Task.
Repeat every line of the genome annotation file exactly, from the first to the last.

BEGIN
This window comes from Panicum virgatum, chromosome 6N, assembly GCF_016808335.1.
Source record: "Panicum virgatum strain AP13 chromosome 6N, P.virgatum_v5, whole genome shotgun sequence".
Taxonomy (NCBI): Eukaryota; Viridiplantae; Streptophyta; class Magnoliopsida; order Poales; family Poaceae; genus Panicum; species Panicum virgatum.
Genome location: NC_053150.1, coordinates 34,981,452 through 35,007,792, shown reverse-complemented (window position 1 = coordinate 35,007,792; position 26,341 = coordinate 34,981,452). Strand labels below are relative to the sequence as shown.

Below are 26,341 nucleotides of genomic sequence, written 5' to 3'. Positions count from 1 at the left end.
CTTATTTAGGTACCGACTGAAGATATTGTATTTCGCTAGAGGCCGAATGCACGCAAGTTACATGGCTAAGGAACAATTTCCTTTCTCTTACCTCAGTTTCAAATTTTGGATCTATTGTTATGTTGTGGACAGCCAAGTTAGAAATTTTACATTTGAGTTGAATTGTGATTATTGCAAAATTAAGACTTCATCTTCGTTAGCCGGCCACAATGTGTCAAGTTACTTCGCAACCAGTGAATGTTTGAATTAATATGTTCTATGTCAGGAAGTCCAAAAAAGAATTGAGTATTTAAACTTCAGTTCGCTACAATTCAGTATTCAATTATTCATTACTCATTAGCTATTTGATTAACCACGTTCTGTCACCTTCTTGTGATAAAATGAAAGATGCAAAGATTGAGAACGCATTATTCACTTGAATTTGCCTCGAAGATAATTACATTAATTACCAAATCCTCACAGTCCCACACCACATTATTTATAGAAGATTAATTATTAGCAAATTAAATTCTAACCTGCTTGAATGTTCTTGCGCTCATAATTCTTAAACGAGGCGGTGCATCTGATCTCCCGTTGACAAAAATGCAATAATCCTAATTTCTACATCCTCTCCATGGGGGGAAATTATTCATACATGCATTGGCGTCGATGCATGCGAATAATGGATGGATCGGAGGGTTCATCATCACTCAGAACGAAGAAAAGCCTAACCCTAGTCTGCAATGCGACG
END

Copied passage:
This window comes from Panicum virgatum, chromosome 6N, assembly GCF_016808335.1.
Source record: "Panicum virgatum strain AP13 chromosome 6N, P.virgatum_v5, whole genome shotgun sequence".
Taxonomy (NCBI): Eukaryota; Viridiplantae; Streptophyta; class Magnoliopsida; order Poales; family Poaceae; genus Panicum; species Panicum virgatum.
Genome location: NC_053150.1, coordinates 34,981,452 through 35,007,792, shown reverse-complemented (window position 1 = coordinate 35,007,792; position 26,341 = coordinate 34,981,452). Strand labels below are relative to the sequence as shown.

Below are 26,341 nucleotides of genomic sequence, written 5' to 3'. Positions count from 1 at the left end.
CTTATTTAGGTACCGACTGAAGATATTGTATTTCGCTAGAGGCCGAATGCACGCAAGTTACATGGCTAAGGAACAATTTCCTTTCTCTTACCTCAGTTTCAAATTTTGGATCTATTGTTATGTTGTGGACAGCCAAGTTAGAAATTTTACATTTGAGTTGAATTGTGATTATTGCAAAATTAAGACTTCATCTTCGTTAGCCGGCCACAATGTGTCAAGTTACTTCGCAACCAGTGAATGTTTGAATTAATATGTTCTATGTCAGGAAGTCCAAAAAAGAATTGAGTATTTAAACTTCAGTTCGCTACAATTCAGTATTCAATTATTCATTACTCATTAGCTATTTGATTAACCACGTTCTGTCACCTTCTTGTGATAAAATGAAAGATGCAAAGATTGAGAACGCATTATTCACTTGAATTTGCCTCGAAGATAATTACATTAATTACCAAATCCTCACAGTCCCACACCACATTATTTATAGAAGATTAATTATTAGCAAATTAAATTCTAACCTGCTTGAATGTTCTTGCGCTCATAATTCTTAAACGAGGCGGTGCATCTGATCTCCCGTTGACAAAAATGCAATAATCCTAATTTCTACATCCTCTCCATGGGGGGAAATTATTCATACATGCATTGGCGTCGATGCATGCGAATAATGGATGGATCGGAGGGTTCATCATCACTCAGAACGAAGAAAAGCCTAACCCTAGTCTGCAATGCGACG